In the Philippines, it’s common for families to build small homes on the same acreage so extended families can stay close, Soriano Fernandez said.

    “For us, it’s just became our trend,” said Echalas. “Our parents can’t go to a nursing home because it’s not what they want.”

    Soriano Fernandez also lives with two grandkids and Echalas’s husband. Their home is next to her oldest son’s house and a church the family attends, which Soriano Fernandez walks to for services every morning by 7.

    Soriano Fernandez sits in the front yard of her daughter's house. “I’m old, she doesn’t want me to work,” she said.

    Soriano Fernandez said her daughter has told her not to do chores at home.

    But, sometimes she still does the dishes. “When she’s gone, I do it without her,” Soriano Fernandez said.

    Lester Vallet Sr., Age 101 • New Orleans

    Lester Vallet bought his New Orleans home in 1972 for $18,500 and he has no intention of leaving it — even now, at age 101. He lives alone there with his dog Pee-wee and he regularly walks to the nearby Triangle Deli for meals.

    “Everybody around here brings me food,” he said of his close-knit neighborhood. “Everybody is just treating me like I’m their son.”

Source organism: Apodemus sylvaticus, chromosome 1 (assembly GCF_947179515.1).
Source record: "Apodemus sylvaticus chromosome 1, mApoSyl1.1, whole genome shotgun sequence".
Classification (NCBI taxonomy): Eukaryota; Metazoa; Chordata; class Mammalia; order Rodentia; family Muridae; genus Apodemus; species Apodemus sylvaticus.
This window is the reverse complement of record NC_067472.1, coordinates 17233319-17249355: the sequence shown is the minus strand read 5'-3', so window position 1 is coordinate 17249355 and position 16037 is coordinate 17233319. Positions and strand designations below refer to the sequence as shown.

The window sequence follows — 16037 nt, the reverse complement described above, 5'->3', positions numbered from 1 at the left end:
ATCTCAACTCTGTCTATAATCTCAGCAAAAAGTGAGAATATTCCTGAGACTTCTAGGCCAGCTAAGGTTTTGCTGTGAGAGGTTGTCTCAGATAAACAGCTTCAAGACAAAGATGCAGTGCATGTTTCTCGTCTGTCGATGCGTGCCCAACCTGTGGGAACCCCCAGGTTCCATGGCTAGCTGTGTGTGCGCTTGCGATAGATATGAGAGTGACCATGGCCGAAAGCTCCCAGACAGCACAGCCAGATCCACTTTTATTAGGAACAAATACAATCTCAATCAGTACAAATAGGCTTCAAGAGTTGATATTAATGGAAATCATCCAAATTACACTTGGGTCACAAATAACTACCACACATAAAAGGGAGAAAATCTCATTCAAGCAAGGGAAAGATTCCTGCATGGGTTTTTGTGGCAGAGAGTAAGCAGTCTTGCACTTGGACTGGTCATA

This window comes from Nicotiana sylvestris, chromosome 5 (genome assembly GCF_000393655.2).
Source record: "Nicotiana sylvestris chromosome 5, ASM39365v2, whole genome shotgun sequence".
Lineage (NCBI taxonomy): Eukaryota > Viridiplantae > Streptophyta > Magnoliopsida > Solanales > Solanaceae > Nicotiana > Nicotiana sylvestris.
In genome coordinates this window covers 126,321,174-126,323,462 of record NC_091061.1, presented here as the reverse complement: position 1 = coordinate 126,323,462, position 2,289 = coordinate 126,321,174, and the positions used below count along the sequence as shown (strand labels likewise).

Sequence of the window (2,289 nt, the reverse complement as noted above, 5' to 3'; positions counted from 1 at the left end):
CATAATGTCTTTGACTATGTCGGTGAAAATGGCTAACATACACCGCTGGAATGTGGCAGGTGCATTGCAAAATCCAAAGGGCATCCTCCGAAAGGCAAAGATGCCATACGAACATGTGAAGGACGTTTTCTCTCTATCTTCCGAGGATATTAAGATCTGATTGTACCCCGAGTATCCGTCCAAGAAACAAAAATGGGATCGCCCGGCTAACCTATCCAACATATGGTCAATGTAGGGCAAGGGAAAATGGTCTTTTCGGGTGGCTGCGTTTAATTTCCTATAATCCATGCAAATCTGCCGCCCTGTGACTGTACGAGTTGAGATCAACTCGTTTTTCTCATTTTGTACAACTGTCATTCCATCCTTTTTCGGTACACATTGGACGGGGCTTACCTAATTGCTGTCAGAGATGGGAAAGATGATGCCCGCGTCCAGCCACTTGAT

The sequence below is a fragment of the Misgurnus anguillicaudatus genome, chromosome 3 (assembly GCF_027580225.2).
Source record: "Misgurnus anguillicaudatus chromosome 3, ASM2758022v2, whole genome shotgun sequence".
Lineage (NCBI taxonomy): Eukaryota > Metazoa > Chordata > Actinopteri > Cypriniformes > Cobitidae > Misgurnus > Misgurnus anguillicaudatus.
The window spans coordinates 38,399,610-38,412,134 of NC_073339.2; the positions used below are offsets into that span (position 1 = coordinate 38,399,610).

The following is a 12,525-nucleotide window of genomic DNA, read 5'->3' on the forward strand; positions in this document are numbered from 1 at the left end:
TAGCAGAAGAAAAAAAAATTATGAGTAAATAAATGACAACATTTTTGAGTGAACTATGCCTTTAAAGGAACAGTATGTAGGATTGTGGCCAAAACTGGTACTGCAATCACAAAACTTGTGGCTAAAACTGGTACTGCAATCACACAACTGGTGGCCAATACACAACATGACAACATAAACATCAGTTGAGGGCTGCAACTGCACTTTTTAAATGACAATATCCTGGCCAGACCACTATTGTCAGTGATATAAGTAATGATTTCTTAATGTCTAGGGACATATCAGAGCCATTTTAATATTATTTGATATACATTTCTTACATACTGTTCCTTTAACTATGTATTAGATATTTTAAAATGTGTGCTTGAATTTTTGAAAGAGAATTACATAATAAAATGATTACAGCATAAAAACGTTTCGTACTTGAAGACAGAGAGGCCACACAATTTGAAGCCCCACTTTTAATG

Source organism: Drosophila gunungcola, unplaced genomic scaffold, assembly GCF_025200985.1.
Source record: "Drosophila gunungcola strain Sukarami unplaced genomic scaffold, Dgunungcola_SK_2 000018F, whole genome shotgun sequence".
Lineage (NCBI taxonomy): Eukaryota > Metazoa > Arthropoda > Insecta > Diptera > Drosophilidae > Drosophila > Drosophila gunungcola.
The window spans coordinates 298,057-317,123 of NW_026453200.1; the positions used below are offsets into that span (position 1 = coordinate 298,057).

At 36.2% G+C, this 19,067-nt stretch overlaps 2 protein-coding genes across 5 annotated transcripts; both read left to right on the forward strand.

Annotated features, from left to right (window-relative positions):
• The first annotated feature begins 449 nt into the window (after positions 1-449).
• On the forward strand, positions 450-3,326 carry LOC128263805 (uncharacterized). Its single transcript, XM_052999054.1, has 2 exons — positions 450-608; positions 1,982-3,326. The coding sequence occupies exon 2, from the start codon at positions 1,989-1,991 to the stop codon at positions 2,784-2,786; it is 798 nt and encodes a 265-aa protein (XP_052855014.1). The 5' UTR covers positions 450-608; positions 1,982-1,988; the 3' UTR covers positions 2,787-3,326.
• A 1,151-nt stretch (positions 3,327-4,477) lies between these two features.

Vallet kept his balloons from his 101st birthday on his deck for weeks. A photo of Vallet and his late wife is displayed in the living room. Vallet regularly walks to the gas station near his house for lunch. Vallet lives with his beloved dog Pee-wee.

    In Louisiana, 24 percent of men 85 and older live alone, a little less than the national average. Living alone is more common for women, who have longer life expectancies. About 44 percent of women in Louisiana who are 85 and older live alone, according to the Census.

    Vallet, a former grounds supervisor for the New Orleans Saints, has lived alone since his wife of 50 years died about six years ago. After her death, his son wanted Vallet to move in with him.

    Lester Vallet worked for the New Orleans Saints for more than a decade and is still a fan of the team.

    “I told him, ‘I don’t want to be a burden to nobody,’” Vallet said. “I’ll live in my house until I die.”

    Mabel Graves, Age 90 • Sioux Falls, S.D.

    Mabel Graves worked for 17 years as a certified nursing assistant at a South Dakota nursing home. So she was entering a familiar environment when, about four years ago, she moved to Good Samaritan Society Sioux Falls Center, a nursing home.

    Graves is one of about 16 percent of people 85 and older who live in a long-term care facility in South Dakota — one of the largest populations to do so in the country.

    Graves works on puzzles with hundreds of pieces nearly every day at her home at the Sioux Falls Center where the staff also help her cope with muscle weakness caused by an autoimmune disorder.